All of these materials provide a significant input into the Institute for Apprenticeships and Technical Education (IfATE) and its Green Apprenticeships Advisory Panel (GAAP) which together oversees the development of new standards and guides the investment of the Apprenticeship Levy. We hope both IfATE and the GAAP take them on board and adapt current, and develop new standards. We will follow this area of skills development as it so important to decarbonising the UK economy and society.
Green Six Sigma. A Lean Approach to Sustainable Climate Change Initiatives.
Ron Basu, Wiley, ISBN 978 111 986 1256, February 2022
When we set up The Green Edge we expected there to be a lot of common ground between the world of total quality, process improvement, sustainability, and, of course, green skills. This recent weighty tome by a seasoned practitioner and expert fills an important gap in this shared skills territory. Many of the professional bodies at the heart of sustainability have produced skills maps for developing and progressing sustainability. Within these maps we see ‘management and assessment tools’, ‘analytical thinking’, ‘resilience, risk, and continual improvement’, ‘problem reframing and resolution’: all these skills also underpin the whole Six Sigma philosophy of driving out waste and developing processes that don’t create waste to start with.
We also see a high overlap in terms of business model thinking and operating assumptions between those for total quality (e.g. the European Foundation for Quality Management model) and those we have described in recent posts for the B Corp movement. Both seek to assess and strengthen how businesses work their whole purpose and governance, people employed and their development, the wider local community, the environment, and the relationships and influence over both suppliers and customers. For total quality can’t be achieved unless you have alignment with both suppliers and customers, and likewise, sustainability can’t be achieved without similar agreement.
Green Six Sigma is very much a practitioner’s toolkit and guide, peppered with case studies and tools and techniques, and all delivered in an accessible way. Together they help the reader to develop their understanding of the challenges, problem definition, and then moving a process into a more sustainable basis. We see this book as being a natural adjunct to those education and training programmes which are seeking to develop systems thinking and its application to sustainability and wider environmental issues. The contents and the way they are laid out lend themselves to the development of online learning and support materials, and could be easily worked into most apprenticeship programmes.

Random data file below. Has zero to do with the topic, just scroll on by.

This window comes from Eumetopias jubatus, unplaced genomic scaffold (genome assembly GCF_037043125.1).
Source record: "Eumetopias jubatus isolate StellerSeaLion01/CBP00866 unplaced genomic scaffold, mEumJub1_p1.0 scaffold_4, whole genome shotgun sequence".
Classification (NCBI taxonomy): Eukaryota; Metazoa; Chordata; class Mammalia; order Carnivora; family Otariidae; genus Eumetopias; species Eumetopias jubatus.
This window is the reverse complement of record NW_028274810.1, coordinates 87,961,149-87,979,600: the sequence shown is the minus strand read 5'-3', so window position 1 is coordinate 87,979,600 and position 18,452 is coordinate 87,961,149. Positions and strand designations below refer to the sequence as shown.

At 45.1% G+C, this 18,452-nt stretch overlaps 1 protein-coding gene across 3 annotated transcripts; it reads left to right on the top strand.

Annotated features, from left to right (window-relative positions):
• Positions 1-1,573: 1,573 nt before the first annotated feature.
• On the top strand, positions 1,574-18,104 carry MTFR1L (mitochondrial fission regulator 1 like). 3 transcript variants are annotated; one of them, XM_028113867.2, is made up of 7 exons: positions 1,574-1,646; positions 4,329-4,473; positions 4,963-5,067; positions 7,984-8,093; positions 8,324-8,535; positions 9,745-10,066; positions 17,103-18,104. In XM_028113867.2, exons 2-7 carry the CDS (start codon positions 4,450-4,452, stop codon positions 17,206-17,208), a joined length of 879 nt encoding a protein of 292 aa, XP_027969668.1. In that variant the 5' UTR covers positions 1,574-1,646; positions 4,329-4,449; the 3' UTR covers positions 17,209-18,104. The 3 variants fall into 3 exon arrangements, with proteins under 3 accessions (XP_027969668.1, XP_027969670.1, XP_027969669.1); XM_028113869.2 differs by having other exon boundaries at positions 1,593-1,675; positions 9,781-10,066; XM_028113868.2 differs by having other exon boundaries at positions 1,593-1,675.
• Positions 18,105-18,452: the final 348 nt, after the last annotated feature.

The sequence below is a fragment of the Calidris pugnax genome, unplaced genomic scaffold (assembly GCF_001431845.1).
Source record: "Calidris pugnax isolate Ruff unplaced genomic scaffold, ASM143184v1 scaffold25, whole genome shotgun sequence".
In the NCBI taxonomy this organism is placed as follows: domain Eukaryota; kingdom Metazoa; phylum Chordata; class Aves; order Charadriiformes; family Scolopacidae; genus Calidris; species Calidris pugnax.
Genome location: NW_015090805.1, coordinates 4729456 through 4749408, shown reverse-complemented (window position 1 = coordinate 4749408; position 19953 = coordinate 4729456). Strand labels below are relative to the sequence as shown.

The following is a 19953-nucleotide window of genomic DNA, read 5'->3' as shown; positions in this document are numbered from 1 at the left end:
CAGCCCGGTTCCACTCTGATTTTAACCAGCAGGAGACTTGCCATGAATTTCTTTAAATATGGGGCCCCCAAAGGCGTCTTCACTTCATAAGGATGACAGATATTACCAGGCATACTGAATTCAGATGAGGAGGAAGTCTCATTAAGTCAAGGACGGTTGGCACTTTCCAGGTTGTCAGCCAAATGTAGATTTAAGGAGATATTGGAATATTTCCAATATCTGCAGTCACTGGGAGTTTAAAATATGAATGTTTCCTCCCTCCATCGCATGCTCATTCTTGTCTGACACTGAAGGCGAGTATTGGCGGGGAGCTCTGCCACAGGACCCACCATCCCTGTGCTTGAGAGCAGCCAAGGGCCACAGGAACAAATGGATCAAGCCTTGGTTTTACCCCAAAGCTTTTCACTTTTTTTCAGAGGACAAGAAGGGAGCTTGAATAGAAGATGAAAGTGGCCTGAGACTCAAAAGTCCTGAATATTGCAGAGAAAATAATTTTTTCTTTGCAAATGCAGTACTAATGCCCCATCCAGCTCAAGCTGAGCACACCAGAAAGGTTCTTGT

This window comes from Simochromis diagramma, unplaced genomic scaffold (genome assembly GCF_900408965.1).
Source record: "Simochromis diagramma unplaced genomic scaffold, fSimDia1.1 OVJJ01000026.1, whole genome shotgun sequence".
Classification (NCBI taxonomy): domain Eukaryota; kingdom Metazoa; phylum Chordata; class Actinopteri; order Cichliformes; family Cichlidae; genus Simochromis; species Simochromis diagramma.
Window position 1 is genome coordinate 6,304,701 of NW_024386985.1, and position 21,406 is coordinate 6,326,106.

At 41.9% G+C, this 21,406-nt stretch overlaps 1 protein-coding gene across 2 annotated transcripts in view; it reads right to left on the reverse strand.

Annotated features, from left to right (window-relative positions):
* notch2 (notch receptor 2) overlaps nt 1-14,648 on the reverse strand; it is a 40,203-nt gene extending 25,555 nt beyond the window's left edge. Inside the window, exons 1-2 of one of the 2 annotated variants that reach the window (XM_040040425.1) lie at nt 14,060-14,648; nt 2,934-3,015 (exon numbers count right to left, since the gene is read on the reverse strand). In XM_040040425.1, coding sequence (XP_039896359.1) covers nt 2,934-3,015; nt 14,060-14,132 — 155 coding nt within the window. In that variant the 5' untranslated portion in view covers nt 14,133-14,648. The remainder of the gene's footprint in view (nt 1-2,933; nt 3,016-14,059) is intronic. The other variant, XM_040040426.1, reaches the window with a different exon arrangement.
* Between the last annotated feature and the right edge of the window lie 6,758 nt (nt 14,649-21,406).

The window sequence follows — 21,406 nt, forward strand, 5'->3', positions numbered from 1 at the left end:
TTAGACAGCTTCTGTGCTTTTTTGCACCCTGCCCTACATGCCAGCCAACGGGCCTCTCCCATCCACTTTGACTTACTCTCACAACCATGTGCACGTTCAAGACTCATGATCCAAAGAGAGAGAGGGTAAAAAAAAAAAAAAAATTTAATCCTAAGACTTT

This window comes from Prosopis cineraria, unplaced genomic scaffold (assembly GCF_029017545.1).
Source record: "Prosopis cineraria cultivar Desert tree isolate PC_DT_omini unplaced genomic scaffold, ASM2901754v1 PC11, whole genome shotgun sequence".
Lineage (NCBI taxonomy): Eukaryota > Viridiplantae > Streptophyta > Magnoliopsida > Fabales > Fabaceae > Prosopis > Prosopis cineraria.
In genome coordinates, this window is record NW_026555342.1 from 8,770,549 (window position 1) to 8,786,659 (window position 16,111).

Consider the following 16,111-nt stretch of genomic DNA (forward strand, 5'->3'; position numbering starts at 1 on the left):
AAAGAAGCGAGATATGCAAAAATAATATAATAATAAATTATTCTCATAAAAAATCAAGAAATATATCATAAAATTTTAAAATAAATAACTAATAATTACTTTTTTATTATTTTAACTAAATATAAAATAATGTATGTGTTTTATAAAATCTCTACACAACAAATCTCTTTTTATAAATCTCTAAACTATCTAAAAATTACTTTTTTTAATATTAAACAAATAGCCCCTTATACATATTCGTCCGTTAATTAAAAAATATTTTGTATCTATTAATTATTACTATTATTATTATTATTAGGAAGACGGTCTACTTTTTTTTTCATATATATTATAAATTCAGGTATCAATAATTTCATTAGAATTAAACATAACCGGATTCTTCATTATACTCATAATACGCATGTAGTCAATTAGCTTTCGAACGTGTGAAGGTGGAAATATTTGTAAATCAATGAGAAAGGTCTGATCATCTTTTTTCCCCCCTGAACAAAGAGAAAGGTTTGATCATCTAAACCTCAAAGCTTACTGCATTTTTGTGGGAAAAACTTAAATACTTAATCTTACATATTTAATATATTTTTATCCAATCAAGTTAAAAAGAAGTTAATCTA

Other publications we’ve noted with interest
Transform Talent Podcast: Achieving a Net Zero Talent Ecosystem in 2022
Manpower Group, 2022
An interview of Allison Kerska, Global Talent Consulting VP at Talent Solutions.
Green Issues and White Space
Luther Pendragon, November 2021
Course Correction: why we need to reform apprenticeships
Onward, April 2022
Minutes of meeting No 9
Skills and Productivity Board, UK Government, 11th January 2022
Looks like something will be publicly available very soon. Minutes of the February meeting have not been uploaded yet.
The State of Fashion 2022
Business of Fashion and McKinsey, March 2022
Especially Chapter 7, Circular Textiles (pages 73-87)
Racing Green: How Motorsport Science can save the world
Kit Chapman, Bloomsbury, ISBN 978 147 298 2179, March 2022
Briefing: Blue Carbon
Climate Change Committee, March 2022
Cutting the Cost of Living with a Green Economy
Green Alliance, March 2022
A Toolkit for City Regions and Local Authorities
Ashden Climate Solutions in Action, September 2020
In particular, Economic opportunity and job creation (pages 28-46)